No, don't hand over your password, as a matter of personal security.
Others here have mentioned that your former employer owns your former work computer and the data on it. If they provided the computer that's generally true.
However, all of that is entirely separate to your password. This is personal information that should be treated as confidential: you have no obligation to hand it over, ever. Your company is not entitled to know your password. None of their ownership over the data, hardware or software entitles them to know this. They are entitled to know and store a hashed version of your password (this is what lets you log in), but they are not entitled to know your password in plain text.
They should not need this information under any circumstance.
Speaking as someone in IT, if they have half-decent IT resources, they'll be able to reset your account password to something that'll let them gain access, which means they get what they want, and you keep your password private. Or, they'll be able to access your personal files anyway via an administrator's account, and will not require your password to do it. If there's full-disk encryption via BitLocker or some other product, and it's part of company protocol, they should have a plan for how to access your data without needing your information (speaking as someone who works for a company which uses full-disk encryption).
If they need your password for anything, it's because they bungled up their IT strategies somewhere, and that's their problem to deal with.
Of course, if you encrypted your work stuff outside of protocol (using TrueCrypt or etc) and it's the password for that stuff which they're asking for, then you probably do have at least an ethical responsibility to go in there and provide them with the work they paid you for. Meaning: go in there, decrypt it yourself, and take out the work stuff to give to them. Still don't give them your password.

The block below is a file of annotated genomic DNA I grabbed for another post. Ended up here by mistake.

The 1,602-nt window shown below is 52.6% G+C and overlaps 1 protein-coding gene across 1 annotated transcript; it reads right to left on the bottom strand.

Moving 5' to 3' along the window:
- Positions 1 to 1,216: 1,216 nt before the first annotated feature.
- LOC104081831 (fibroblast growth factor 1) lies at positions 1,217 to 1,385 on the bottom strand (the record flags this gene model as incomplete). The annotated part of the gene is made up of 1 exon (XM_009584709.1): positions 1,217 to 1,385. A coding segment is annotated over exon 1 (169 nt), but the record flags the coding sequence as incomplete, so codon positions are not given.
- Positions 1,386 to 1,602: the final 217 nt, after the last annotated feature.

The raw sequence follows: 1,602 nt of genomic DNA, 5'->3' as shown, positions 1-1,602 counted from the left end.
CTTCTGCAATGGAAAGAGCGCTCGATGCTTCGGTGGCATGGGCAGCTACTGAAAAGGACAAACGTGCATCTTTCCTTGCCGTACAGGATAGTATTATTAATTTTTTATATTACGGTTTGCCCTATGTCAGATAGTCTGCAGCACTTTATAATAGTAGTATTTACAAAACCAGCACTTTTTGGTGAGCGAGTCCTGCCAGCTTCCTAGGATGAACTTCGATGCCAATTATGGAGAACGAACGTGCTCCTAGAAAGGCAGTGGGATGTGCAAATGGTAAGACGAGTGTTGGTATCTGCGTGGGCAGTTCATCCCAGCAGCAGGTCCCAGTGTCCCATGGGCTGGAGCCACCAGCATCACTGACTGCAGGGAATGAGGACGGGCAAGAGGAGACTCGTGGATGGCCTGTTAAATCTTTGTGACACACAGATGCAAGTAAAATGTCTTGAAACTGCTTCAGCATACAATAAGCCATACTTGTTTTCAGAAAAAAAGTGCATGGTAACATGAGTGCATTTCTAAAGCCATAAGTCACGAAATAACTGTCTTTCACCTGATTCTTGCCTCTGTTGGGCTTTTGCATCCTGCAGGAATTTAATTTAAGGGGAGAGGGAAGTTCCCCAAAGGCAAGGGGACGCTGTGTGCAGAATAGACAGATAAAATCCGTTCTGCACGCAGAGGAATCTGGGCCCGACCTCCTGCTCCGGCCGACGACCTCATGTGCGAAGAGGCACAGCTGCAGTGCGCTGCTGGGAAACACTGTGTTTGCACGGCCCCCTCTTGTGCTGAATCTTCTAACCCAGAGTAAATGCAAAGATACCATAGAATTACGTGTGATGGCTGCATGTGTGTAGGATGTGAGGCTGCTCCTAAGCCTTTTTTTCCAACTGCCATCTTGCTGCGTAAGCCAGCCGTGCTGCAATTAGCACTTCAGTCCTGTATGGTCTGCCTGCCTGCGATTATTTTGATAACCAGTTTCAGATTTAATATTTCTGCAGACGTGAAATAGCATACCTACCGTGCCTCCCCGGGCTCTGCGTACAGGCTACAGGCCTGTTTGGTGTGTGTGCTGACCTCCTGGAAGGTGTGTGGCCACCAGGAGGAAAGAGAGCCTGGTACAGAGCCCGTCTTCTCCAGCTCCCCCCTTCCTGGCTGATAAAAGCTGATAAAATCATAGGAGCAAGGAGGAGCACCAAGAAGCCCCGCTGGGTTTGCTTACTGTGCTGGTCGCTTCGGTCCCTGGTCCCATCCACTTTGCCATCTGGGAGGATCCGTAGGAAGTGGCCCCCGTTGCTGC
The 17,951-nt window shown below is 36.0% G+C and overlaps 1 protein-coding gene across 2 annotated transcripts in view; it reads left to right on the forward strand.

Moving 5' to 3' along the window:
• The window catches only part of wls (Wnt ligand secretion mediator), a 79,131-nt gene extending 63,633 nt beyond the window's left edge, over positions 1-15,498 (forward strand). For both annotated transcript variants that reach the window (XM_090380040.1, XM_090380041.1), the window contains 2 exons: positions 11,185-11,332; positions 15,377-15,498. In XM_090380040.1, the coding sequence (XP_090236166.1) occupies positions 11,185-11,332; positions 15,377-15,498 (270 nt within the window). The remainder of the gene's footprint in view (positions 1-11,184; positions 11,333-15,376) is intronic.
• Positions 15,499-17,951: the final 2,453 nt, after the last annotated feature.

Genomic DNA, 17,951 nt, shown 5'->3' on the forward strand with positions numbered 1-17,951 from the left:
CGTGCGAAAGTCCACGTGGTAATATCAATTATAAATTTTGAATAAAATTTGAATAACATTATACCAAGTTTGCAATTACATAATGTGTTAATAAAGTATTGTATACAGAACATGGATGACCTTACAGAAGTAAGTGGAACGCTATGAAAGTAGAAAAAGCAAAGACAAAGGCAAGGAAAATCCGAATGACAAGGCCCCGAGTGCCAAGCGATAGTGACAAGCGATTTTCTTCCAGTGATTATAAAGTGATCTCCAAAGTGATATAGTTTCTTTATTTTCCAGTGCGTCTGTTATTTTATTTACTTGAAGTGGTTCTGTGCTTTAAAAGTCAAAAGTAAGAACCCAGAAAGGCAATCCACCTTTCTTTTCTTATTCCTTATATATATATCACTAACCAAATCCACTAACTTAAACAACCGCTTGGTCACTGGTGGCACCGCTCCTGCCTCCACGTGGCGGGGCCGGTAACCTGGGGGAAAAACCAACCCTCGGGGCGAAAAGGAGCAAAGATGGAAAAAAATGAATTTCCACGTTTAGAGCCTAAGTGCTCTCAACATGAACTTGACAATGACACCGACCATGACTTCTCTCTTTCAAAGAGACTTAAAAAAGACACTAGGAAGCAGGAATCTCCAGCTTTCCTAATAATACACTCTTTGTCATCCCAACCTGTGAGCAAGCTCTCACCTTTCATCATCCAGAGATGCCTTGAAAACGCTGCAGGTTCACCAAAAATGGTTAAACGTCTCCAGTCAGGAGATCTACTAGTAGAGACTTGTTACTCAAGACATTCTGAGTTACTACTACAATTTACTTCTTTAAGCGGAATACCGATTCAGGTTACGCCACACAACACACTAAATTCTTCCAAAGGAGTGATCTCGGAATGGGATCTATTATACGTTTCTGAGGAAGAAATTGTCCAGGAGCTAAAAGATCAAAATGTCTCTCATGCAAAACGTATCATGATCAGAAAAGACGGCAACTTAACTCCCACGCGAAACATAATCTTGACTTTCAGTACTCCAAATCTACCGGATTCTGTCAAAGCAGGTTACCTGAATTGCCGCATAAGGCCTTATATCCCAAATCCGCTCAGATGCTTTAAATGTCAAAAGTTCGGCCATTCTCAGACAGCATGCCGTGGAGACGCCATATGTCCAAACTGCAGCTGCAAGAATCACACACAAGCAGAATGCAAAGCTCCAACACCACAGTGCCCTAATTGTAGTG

If you're obligated, find another means.
I'll maintain that you should absolutely not hand over your password. You should definitely not respond to their email with it, even if you can tell it's authentic (it might not be).
Check your company's materials they gave you. If you have any obligations around this, offer an alternate arrangement, such as returning to the company to change your password. If you don't have obligations, decline their request. As I said, their IT folks should be able to handle this without your help.
Be willing to burn your bridges here.
Others have mentioned they may give you a poor reference if you don't want to comply. It's not worth sacrificing your personal security and confidentiality for the hope of a good reference, though. Further, you have no guarantee they'll give you a good reference if you do comply, but in return you'll be sabotaging yourself so they can get something they want which they shouldn't need. Given how they reacted to your leaving and how they've treated you previously, it doesn't seem you're going to get a good reference anyway.